Research treatment options
There is no “cure” for autism (read our post Is There a Cure for Autism?). Autism is a unique way of experiencing the world. It is now your role to understand your child’s perspective and learn how to interact with him in a way that supports him the best.

There is no one-size-fits-all solution to autism. Every child is unique and will have varying needs and preferences. However, often the best treatment for autism is Applied Behavior Analysis. ABA offers tools to help you understand your child’s perspective so that you can teach him in the way that he learns best. It treats every child as the one-of-a-kind individual that he is, and aligns treatment with this understanding.
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Partner with your child’s school
Your child’s school should be a place where you can turn for information and support. They have resources dedicated to children with special needs and staff who are trained in this area. This is a great place to start.

Unfortunately, due to budgets and the challenge of finding high-quality staff for relatively low-paying positions, you may find your child’s school doesn’t have the resources you need. If you’re not getting the support you need from the school, try these strategies:

Meet with your child’s teacher and principal. What are their concerns? What solutions can they bring to the table? If they lack experience working with children with autism, are you able to direct them to resources and training
Consider whether your child needs a specialized learning environment. Many parents feel strongly that they want their child to remain part of the traditional classroom. However, this isn’t always the best decision. Our post The Secret to Inclusion: It’s Not What You Think! discusses the pros and cons of keeping your child in a traditional classroom.
Ask for an IEP, 504 or behavior intervention plan. The Individuals with Disabilities Education Act (IDEA) guarantees all children the right to a free public education. Our post Behavior Intervention Plan: Does Your Child Need One? explains the difference between each of these plans and points you to valuable resources where you can find more information.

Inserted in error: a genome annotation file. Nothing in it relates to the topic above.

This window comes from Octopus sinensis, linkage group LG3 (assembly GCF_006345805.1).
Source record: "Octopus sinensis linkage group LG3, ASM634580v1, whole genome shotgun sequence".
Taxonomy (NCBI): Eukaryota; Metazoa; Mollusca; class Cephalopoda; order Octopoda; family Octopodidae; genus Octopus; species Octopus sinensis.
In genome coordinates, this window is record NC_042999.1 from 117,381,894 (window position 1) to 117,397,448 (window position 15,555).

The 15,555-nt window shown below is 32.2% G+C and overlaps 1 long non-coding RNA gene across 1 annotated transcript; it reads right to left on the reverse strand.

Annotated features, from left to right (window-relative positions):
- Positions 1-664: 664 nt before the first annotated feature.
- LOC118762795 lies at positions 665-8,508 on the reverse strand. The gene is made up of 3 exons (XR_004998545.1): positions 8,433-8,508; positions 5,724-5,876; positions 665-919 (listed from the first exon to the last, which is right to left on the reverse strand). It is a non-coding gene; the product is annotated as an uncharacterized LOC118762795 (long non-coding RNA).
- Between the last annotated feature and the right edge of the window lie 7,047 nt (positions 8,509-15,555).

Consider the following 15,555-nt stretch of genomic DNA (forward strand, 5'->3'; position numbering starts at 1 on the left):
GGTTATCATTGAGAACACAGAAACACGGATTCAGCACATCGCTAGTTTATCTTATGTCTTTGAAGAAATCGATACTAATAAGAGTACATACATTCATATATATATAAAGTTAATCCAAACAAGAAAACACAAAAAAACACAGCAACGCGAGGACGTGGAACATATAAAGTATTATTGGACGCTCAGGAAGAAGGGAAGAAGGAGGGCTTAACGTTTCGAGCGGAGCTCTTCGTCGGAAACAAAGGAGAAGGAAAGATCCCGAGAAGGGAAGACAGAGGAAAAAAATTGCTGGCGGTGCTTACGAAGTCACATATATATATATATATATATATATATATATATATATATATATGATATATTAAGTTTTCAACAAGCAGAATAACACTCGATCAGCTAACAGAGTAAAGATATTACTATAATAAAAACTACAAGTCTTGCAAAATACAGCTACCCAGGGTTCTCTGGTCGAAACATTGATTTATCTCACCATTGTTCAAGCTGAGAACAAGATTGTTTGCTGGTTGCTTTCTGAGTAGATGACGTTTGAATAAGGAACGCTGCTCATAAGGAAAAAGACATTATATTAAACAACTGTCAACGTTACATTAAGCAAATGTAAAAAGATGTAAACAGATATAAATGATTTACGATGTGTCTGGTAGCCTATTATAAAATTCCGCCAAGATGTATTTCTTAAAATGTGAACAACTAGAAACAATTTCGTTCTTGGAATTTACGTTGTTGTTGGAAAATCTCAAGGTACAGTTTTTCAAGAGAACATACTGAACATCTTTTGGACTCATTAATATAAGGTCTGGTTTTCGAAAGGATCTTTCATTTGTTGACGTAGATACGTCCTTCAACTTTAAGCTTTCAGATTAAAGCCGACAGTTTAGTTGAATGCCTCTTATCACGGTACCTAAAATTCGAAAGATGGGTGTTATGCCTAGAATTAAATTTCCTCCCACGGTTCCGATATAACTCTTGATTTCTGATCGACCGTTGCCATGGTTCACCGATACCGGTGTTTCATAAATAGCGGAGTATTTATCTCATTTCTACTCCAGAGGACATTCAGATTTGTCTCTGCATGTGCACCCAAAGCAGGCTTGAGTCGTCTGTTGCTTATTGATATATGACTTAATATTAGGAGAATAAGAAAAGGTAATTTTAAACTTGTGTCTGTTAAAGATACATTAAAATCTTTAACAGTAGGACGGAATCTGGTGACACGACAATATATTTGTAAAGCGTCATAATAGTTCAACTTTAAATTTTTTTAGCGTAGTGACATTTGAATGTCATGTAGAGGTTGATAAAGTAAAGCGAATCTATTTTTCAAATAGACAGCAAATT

Consider hiring an advocate. When all else fails, thinking about hiring someone to fight with the school on your behalf, if you can afford to. Read When Parents & Schools Disagree by Ruth Heitin, Ph.D., Educational Consultant for more on special education advocacy.

Take care of yourself
Being a parent is a full time job with little, if any, time for taking care of yourself. Children with autism often require even more attention than other children. And due to sleep problems often the precious time in the middle of the night gets interrupted. Yet taking time for yourself will make you a better parent. Taking care of yourself isn’t selfish. It’s necessary.

But how can you possibly manage this? Trying to arrange a break might feel like more effort than it’s worth. However once it becomes part of your routine it will be easier. Here are some strategies to get you started:

1.Divide and conquer
2.Find a babysitter
3.Engage siblings

Let’s look at how this can work:

Divide and Conquer

If you’re married, give your spouse one night every other week to go do something he or she enjoys, whether it be taking a walk, seeing friends, going to the library, watching a movie or anything else. On alternate weeks, you can get a night to do the same. This can be done on a smaller scale by taking turns with other routines, like bedtime. Just be sure you’re using the time for yourself – and not the dishes.

Find a Babysitter

When family and friends offer to babysit, take them up on it even if it’s just a few hours. You may be tempted to say no for a variety of reasons but chances are these people honestly want to help and you can give them a gift by letting them. You may need to teach them how to be with your child, and there may be teary goodbyes as your child gets used to you leaving, but you will all be better off for it.

Engage Siblings

If you have more than one child, consider finding activities for your children to do together. Depending on temperament and age this might require some initial investment on your part, but in the end, you will end up with a more peaceful home and children who are closer to each other. Read our post Activities for Siblings to Do Together for ideas. Also, read our post How Can Siblings Be Included in the Care of Children with Autism? before using siblings to free up your time.


By Amelia Dalphonse
« Last Edit: April 22, 2020, 01:06:28 PM by Farhana Haque »
Farhana Haque
Coordination Officer
Daffodil Institute of Social Sciences-DISS
Daffodil International University
Phone: (EXT: 234)